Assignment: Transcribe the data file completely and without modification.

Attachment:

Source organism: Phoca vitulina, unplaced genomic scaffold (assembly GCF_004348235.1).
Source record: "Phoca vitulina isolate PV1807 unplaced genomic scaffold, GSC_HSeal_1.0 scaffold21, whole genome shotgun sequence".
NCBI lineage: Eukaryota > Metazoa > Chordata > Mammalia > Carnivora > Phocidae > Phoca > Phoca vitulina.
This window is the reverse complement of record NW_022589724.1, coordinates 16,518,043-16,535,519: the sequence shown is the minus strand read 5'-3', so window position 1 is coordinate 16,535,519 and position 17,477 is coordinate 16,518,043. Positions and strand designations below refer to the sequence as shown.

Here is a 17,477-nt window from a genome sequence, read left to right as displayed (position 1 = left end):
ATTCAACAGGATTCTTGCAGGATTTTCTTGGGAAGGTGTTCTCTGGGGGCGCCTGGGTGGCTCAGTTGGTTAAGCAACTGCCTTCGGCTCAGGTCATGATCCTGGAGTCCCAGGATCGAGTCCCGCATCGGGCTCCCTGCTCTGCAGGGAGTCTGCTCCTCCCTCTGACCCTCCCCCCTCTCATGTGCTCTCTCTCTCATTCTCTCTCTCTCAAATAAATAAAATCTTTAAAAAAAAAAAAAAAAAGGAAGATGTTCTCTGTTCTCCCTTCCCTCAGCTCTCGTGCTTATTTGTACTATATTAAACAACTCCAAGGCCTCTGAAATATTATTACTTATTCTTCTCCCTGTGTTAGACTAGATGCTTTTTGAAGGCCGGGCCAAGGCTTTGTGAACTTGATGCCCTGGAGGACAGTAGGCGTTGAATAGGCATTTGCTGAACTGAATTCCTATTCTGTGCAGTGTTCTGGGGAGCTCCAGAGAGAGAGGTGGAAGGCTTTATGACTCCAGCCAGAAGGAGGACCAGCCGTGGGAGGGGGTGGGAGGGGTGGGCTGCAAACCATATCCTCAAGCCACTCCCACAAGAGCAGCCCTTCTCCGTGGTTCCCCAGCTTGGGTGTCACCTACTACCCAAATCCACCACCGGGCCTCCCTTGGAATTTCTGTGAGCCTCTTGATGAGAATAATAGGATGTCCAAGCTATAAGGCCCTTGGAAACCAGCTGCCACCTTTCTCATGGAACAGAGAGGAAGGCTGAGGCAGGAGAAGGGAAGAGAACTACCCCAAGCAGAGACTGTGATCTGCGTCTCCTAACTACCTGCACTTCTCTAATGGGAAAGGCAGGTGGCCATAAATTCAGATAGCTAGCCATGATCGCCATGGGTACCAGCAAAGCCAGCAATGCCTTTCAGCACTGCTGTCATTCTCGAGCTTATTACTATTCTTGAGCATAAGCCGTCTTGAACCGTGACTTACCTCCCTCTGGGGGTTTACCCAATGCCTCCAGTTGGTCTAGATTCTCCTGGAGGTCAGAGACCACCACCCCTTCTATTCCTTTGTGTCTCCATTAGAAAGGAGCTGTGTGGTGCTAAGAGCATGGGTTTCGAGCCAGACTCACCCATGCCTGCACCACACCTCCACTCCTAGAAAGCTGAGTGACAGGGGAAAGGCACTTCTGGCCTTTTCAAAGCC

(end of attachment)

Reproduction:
Source organism: Phoca vitulina, unplaced genomic scaffold (assembly GCF_004348235.1).
Source record: "Phoca vitulina isolate PV1807 unplaced genomic scaffold, GSC_HSeal_1.0 scaffold21, whole genome shotgun sequence".
NCBI lineage: Eukaryota > Metazoa > Chordata > Mammalia > Carnivora > Phocidae > Phoca > Phoca vitulina.
This window is the reverse complement of record NW_022589724.1, coordinates 16,518,043-16,535,519: the sequence shown is the minus strand read 5'-3', so window position 1 is coordinate 16,535,519 and position 17,477 is coordinate 16,518,043. Positions and strand designations below refer to the sequence as shown.

Here is a 17,477-nt window from a genome sequence, read left to right as displayed (position 1 = left end):
ATTCAACAGGATTCTTGCAGGATTTTCTTGGGAAGGTGTTCTCTGGGGGCGCCTGGGTGGCTCAGTTGGTTAAGCAACTGCCTTCGGCTCAGGTCATGATCCTGGAGTCCCAGGATCGAGTCCCGCATCGGGCTCCCTGCTCTGCAGGGAGTCTGCTCCTCCCTCTGACCCTCCCCCCTCTCATGTGCTCTCTCTCTCATTCTCTCTCTCTCAAATAAATAAAATCTTTAAAAAAAAAAAAAAAAAGGAAGATGTTCTCTGTTCTCCCTTCCCTCAGCTCTCGTGCTTATTTGTACTATATTAAACAACTCCAAGGCCTCTGAAATATTATTACTTATTCTTCTCCCTGTGTTAGACTAGATGCTTTTTGAAGGCCGGGCCAAGGCTTTGTGAACTTGATGCCCTGGAGGACAGTAGGCGTTGAATAGGCATTTGCTGAACTGAATTCCTATTCTGTGCAGTGTTCTGGGGAGCTCCAGAGAGAGAGGTGGAAGGCTTTATGACTCCAGCCAGAAGGAGGACCAGCCGTGGGAGGGGGTGGGAGGGGTGGGCTGCAAACCATATCCTCAAGCCACTCCCACAAGAGCAGCCCTTCTCCGTGGTTCCCCAGCTTGGGTGTCACCTACTACCCAAATCCACCACCGGGCCTCCCTTGGAATTTCTGTGAGCCTCTTGATGAGAATAATAGGATGTCCAAGCTATAAGGCCCTTGGAAACCAGCTGCCACCTTTCTCATGGAACAGAGAGGAAGGCTGAGGCAGGAGAAGGGAAGAGAACTACCCCAAGCAGAGACTGTGATCTGCGTCTCCTAACTACCTGCACTTCTCTAATGGGAAAGGCAGGTGGCCATAAATTCAGATAGCTAGCCATGATCGCCATGGGTACCAGCAAAGCCAGCAATGCCTTTCAGCACTGCTGTCATTCTCGAGCTTATTACTATTCTTGAGCATAAGCCGTCTTGAACCGTGACTTACCTCCCTCTGGGGGTTTACCCAATGCCTCCAGTTGGTCTAGATTCTCCTGGAGGTCAGAGACCACCACCCCTTCTATTCCTTTGTGTCTCCATTAGAAAGGAGCTGTGTGGTGCTAAGAGCATGGGTTTCGAGCCAGACTCACCCATGCCTGCACCACACCTCCACTCCTAGAAAGCTGAGTGACAGGGGAAAGGCACTTCTGGCCTTTTCAAAGCC